Without stating this explicitly, Gysi was urging the Left Party to prepare for Greek-style conditions. There, in the face of mounting opposition to the austerity dictates of the European Union, Syriza, the Left Party’s sister party, assumed power and is now imposing austerity with brutal force.
Gysi was not present at the congress in Magdeburg, but his call for participation in government was at the heart of the debates. The reelected party chairwoman Katja Kipping said the Left Party intends to open up to the prospect of an SPD-Left Party-Green alliance at the federal level and focus more on points of agreement between the parties rather than what divides them.
The daily Süddeutsche Zeitung, which reported the remarks, welcomed them with the justification, “Even though the chance of such an alliance in 2017 [is] low,” everyone who no longer wanted a grand coalition or a government led by the CDU had to support the work to that end.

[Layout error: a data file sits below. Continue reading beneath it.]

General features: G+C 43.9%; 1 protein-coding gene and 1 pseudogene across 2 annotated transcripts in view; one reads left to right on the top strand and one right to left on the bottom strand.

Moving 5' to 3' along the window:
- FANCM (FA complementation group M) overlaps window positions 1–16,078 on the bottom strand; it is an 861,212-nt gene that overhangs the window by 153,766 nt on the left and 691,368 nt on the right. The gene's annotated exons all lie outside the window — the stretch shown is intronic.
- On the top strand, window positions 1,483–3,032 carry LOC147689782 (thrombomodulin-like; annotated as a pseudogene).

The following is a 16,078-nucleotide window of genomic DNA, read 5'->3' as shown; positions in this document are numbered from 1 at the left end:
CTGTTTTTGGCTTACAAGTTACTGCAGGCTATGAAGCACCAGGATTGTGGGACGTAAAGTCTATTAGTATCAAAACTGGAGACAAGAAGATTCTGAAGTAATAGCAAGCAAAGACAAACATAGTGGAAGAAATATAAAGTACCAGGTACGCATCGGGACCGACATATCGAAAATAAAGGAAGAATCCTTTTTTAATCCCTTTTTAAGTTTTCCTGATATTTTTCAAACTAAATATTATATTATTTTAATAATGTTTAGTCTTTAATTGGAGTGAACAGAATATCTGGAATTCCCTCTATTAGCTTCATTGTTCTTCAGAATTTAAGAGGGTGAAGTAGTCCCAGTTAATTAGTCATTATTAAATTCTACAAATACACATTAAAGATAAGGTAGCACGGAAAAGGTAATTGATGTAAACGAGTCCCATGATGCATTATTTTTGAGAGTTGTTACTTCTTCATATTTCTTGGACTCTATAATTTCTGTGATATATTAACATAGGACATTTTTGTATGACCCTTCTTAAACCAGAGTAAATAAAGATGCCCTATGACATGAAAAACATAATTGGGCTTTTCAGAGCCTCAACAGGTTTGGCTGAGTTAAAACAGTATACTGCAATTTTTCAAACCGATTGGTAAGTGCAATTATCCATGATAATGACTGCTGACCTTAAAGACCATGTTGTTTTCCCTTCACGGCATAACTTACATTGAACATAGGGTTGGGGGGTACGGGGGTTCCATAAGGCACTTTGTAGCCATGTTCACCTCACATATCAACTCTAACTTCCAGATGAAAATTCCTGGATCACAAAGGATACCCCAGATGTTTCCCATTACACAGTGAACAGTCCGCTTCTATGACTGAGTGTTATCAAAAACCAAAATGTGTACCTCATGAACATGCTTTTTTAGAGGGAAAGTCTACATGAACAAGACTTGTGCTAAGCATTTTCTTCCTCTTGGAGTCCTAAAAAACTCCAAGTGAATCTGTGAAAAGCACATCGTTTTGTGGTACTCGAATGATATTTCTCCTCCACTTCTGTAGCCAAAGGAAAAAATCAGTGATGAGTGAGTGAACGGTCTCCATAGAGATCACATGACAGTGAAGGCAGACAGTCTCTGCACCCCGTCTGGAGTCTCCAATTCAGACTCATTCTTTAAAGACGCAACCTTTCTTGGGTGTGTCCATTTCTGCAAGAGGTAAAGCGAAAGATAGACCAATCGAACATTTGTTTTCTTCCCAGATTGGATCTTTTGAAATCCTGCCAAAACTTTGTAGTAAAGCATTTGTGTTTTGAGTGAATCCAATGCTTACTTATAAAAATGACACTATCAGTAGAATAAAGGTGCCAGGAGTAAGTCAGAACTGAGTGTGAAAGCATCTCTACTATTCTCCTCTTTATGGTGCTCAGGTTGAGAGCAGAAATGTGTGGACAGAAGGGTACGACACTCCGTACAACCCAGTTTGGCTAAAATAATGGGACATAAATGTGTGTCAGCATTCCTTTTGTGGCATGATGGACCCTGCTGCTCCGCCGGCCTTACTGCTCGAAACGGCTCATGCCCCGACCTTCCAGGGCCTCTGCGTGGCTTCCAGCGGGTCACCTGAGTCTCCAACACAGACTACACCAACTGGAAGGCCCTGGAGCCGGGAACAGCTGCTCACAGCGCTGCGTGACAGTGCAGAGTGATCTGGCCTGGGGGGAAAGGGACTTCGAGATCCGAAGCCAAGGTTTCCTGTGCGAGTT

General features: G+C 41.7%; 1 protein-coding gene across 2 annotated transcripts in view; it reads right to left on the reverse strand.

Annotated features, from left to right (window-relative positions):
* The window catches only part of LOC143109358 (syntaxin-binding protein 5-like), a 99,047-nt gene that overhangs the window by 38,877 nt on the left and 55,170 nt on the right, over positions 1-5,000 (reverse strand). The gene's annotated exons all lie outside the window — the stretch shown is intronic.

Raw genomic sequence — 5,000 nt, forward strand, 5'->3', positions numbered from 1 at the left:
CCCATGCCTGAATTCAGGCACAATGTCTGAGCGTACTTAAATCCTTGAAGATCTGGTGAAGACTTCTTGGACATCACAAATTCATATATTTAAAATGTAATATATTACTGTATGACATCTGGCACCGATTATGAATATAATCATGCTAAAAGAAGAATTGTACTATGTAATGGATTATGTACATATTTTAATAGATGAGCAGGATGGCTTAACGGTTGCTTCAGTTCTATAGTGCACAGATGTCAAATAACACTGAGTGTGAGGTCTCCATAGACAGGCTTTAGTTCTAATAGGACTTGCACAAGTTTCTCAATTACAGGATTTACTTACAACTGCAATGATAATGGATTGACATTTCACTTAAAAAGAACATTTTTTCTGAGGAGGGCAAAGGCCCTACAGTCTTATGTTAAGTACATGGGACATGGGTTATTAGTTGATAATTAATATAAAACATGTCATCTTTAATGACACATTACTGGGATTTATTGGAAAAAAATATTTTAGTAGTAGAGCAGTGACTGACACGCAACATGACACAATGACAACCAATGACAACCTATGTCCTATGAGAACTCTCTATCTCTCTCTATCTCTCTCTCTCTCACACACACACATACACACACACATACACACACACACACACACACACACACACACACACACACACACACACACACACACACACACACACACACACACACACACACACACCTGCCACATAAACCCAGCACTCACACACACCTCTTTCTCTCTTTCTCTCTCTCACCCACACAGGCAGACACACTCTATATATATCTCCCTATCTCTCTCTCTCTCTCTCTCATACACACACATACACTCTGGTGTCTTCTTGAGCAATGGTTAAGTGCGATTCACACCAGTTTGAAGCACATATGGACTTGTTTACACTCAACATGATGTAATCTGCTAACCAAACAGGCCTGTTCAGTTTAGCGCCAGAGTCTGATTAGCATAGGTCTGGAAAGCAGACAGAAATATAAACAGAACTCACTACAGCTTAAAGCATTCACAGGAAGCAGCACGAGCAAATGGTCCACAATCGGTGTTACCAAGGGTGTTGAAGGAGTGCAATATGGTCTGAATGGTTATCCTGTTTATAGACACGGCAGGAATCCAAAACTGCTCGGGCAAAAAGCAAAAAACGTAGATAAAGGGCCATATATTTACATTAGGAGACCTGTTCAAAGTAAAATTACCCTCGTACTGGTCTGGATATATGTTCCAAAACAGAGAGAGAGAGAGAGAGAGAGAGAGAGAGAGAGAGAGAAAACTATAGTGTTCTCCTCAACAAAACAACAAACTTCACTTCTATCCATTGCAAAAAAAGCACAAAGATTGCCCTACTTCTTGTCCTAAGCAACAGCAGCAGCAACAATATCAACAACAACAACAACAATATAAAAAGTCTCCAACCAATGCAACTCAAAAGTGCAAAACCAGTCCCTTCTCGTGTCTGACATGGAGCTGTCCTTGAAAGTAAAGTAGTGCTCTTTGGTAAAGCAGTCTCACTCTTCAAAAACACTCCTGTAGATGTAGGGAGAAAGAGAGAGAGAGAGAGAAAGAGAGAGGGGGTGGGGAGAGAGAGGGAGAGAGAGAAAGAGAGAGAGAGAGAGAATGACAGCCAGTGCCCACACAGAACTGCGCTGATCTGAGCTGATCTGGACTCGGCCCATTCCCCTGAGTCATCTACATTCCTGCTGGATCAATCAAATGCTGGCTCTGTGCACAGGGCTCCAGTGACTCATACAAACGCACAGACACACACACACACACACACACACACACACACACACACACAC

The offensive for “Left creative power” and participation in government is bound up with an explicitly nationalist orientation. The leading representative of this reactionary nationalist position is Sahra Wagenknecht, who leads the parliamentary party together with Dietmar Bartsch.
Wagenknecht used the refugee crisis at the beginning of the year to publicise her right-wing, nationalist slogans. She supported the anti-refugee deportation policy of the federal government and urged a stricter handling of immigrants convicted of criminal offences, because, as Wagenknecht herself put it, “Whoever abuses their rights as a guest has given up their right to be a guest.”
She subsequently received praise from the AfD. “Mrs. Wagenknecht very nicely summed up the situation,” stated the deputy chair of the right-wing extremist party, Alexander Gauland.
Wagenknecht’s xenophobic position met with criticism within the Left Party. But this was silenced when, shortly after the beginning of the congress, a representative of an anarchist tendency threw a chocolate cake in her face in front of live cameras. She was subsequently overwhelmed with declarations of solidarity.